We know that job searching isn’t great fun. It can take up a lot of your free time, which can be rare for those with exams approaching or working a part-time job. We often get asked about the right way to go about your job search and while there is no one standard way that will bring success, there are some tips we can pass along which should ensure that the time you spend on applications is used as effectively as possible, giving you the best chance of securing employment.
- Only apply for relevant roles
I know there can often be the temptation to apply for roles in abundance, especially if you’re worried you won’t get a position in place for your graduation, but this will only lead to confusion. You’ll speak with less confidence if you receive an unexpected call and ultimately you’ll end up wasting more of your own time and the time of the employer. Worst comes to worst and you might actually end up with a role that doesn’t make you happy and that you leave after six months.
- Don’t waste space in your cover letter and address all requirements in the job description
When writing a cover letter you’ve really got to conserve space. A cover letter should be short and sharp; no recruiter has time to read an essay, so you need to immediately be getting across your suitability for a role.
With that in mind, don’t waste space writing about skills that haven’t been asked for. Sure, those skills are still very valuable, and feel free to bring them up in an interview where relevant, but you’re simply wasting time, and devaluing your own application if you’re talking about leadership skills in an application that hasn’t asked for it. Instead use the space wisely, ensuring you’ve covered each skill that has been asked for in the job description, with an example from your work or university experience.
- Get a friend to read over your CV/Cover Letter/Application
In the midst of a job hunting session it can become easy just to send off an application without really checking it. While you may pride yourself on your assiduous attention to grammar and punctuation, spotting mistakes in your own work is invariably more difficult than proof-reading someone else’s. Getting a friend or roommate to quickly read over your CV or an important application can make the difference between an interview and the disappointing ‘sorry you’ve been unsuccessful’ email.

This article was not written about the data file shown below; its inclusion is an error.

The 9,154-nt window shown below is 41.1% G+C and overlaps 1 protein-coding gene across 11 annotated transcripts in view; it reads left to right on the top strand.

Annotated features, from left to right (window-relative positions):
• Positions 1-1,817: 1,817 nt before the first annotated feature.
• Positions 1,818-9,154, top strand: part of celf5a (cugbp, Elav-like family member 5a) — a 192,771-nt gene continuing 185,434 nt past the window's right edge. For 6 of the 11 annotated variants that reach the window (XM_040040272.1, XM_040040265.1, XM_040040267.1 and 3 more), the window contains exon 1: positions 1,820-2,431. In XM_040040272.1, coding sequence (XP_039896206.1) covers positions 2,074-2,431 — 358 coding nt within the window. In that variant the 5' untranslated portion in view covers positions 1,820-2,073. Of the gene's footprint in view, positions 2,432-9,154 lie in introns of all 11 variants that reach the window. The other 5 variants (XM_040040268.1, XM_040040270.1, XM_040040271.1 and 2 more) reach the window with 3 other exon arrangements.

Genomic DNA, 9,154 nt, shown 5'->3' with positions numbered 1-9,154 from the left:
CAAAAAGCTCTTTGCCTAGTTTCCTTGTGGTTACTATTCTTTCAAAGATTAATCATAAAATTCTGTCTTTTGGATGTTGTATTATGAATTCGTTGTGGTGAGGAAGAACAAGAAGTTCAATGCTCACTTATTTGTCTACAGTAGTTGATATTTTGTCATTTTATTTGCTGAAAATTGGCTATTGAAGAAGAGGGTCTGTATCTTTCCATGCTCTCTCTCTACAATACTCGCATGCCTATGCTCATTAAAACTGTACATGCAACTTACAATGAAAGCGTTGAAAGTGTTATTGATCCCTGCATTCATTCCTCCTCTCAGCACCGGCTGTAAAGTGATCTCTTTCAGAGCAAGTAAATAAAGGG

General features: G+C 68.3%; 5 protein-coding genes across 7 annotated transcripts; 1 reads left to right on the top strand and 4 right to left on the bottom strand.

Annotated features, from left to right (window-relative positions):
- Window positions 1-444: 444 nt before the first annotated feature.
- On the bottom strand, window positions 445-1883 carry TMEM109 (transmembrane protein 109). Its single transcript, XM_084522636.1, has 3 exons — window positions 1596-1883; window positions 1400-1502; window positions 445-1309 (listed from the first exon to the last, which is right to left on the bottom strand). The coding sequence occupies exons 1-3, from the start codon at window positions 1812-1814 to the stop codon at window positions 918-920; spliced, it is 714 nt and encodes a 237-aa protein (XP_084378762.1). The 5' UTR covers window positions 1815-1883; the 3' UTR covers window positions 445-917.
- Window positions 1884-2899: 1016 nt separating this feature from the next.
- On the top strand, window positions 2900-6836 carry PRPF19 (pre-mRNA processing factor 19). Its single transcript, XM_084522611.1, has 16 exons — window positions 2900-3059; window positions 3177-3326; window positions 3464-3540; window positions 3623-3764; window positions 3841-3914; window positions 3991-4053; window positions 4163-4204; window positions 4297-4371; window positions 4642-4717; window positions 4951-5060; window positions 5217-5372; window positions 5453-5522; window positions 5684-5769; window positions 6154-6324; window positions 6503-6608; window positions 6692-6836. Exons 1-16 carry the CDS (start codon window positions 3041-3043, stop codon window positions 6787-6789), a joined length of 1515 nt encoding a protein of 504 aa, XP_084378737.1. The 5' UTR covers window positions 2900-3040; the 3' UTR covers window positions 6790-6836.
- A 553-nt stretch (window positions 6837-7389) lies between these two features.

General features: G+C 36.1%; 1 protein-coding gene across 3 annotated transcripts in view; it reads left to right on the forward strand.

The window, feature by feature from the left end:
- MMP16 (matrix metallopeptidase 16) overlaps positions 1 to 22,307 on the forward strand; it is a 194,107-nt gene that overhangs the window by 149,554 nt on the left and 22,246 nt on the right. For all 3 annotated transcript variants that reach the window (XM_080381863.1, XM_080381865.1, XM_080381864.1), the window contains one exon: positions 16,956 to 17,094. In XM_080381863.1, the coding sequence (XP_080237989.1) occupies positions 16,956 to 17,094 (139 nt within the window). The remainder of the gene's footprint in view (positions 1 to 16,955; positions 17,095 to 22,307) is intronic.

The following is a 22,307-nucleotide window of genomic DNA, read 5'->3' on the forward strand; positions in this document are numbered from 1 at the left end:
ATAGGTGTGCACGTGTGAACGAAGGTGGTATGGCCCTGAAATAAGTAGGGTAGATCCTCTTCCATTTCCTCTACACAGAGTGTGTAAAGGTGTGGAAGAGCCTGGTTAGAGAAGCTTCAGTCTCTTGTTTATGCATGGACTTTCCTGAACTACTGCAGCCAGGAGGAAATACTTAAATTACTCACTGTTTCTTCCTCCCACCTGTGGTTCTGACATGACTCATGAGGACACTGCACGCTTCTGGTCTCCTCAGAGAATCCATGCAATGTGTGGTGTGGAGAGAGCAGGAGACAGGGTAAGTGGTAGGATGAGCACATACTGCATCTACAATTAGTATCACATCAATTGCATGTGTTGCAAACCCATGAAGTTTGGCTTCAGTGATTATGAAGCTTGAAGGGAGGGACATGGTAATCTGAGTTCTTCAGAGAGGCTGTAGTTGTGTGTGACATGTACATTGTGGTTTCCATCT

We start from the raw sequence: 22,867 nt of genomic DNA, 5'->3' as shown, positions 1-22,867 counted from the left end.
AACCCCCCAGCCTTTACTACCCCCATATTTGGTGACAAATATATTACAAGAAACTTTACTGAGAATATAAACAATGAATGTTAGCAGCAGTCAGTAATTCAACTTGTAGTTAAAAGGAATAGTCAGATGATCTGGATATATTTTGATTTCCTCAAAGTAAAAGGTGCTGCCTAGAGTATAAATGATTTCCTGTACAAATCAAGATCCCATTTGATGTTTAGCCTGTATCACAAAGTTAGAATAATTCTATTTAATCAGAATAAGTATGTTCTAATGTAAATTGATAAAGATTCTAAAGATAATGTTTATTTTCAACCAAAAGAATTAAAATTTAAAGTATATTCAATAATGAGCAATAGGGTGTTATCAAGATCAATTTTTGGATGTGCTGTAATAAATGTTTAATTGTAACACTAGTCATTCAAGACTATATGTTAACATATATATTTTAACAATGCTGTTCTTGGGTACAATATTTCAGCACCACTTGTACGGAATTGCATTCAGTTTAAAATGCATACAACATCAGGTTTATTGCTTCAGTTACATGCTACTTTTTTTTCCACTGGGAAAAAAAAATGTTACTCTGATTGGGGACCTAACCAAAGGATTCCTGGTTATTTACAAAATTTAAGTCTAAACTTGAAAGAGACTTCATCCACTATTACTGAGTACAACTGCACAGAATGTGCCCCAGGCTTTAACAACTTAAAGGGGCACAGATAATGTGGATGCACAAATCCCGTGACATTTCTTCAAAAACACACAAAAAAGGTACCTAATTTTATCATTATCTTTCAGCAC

- Maintain a spreadsheet of job applications
The nature of modern job searching means that you can write a cover letter and send a CV in a matter of ten or 15 minutes. If you’re applying within certain industries and if you’re flexible about location you could very easily apply for five or six relevant jobs in a one hour period. While having that many options is fantastic, it can make keeping track of your applications a little tricky. To combat this, keep a spreadsheet of every application you make. Keep a link to the job description, date and time of application, employer or agency name and any other relevant information. If you can pop that onto your phone as well as your computer, you’ll really be set to go. Then if you receive a call out of the blue, you’ll be able to re-familiarise yourself very quickly with the role, and not be left blagging it!
- Keep your social media profiles up to date
Social Media is an ever more present factor in recruitment. If you include your LinkedIn profile or your blog in an application, recruiters will look at it. Now this can be a big advantage if your social media profiles are up to date and relevant, especially in a job that will involve social media. If your profiles are basic or non-existent then that is going to be a huge disadvantage in a lot of fields. Keep your profiles up to date and as accurate as possible, and always ensure that they are professional, if they are being shared in a professional context. An up-to-date LinkedIn profile can also lead to you being head-hunted, which will take away a lot of the effort of your job search!